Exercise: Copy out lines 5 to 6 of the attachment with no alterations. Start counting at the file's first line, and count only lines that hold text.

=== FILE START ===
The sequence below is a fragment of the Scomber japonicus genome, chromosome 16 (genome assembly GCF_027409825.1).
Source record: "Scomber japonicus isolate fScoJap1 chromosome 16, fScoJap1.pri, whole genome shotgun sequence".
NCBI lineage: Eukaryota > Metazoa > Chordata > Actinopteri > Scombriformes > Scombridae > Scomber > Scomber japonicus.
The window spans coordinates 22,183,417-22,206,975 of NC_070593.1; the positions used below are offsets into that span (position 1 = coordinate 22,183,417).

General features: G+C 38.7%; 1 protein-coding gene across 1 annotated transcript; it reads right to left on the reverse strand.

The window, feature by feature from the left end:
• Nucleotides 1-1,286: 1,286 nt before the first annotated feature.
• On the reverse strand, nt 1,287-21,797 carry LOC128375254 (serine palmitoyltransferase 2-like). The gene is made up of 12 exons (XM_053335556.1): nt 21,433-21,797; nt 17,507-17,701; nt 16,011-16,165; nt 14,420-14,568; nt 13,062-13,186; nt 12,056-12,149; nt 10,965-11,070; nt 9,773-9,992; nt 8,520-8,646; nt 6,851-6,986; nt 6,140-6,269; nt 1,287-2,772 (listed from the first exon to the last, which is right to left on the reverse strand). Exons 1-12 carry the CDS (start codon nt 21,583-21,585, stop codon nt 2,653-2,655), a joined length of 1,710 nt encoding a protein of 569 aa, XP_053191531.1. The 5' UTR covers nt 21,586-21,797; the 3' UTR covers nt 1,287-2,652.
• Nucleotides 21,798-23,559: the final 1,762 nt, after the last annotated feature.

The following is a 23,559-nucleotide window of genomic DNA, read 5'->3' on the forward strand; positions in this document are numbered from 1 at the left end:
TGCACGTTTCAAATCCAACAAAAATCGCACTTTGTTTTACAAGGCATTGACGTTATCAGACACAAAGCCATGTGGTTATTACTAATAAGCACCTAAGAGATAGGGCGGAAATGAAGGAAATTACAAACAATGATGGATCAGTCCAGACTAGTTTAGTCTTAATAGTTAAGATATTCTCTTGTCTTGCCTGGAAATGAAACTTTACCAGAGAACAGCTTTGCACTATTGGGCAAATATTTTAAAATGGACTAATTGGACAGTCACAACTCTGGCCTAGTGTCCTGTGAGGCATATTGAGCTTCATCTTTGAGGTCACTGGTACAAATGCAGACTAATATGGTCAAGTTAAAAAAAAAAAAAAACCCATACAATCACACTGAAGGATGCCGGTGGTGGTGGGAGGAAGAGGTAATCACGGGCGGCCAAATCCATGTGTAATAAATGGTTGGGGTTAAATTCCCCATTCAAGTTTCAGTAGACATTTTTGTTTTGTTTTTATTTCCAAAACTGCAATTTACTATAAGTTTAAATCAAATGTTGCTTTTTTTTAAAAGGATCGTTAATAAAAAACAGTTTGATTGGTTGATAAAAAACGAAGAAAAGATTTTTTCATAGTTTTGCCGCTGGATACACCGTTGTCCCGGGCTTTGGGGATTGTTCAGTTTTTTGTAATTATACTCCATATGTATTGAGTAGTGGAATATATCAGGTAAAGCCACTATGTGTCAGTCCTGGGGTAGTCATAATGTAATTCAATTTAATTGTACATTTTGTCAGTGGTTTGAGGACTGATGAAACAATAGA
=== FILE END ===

General features: G+C 38.7%; 1 protein-coding gene across 1 annotated transcript; it reads right to left on the reverse strand.

The window, feature by feature from the left end: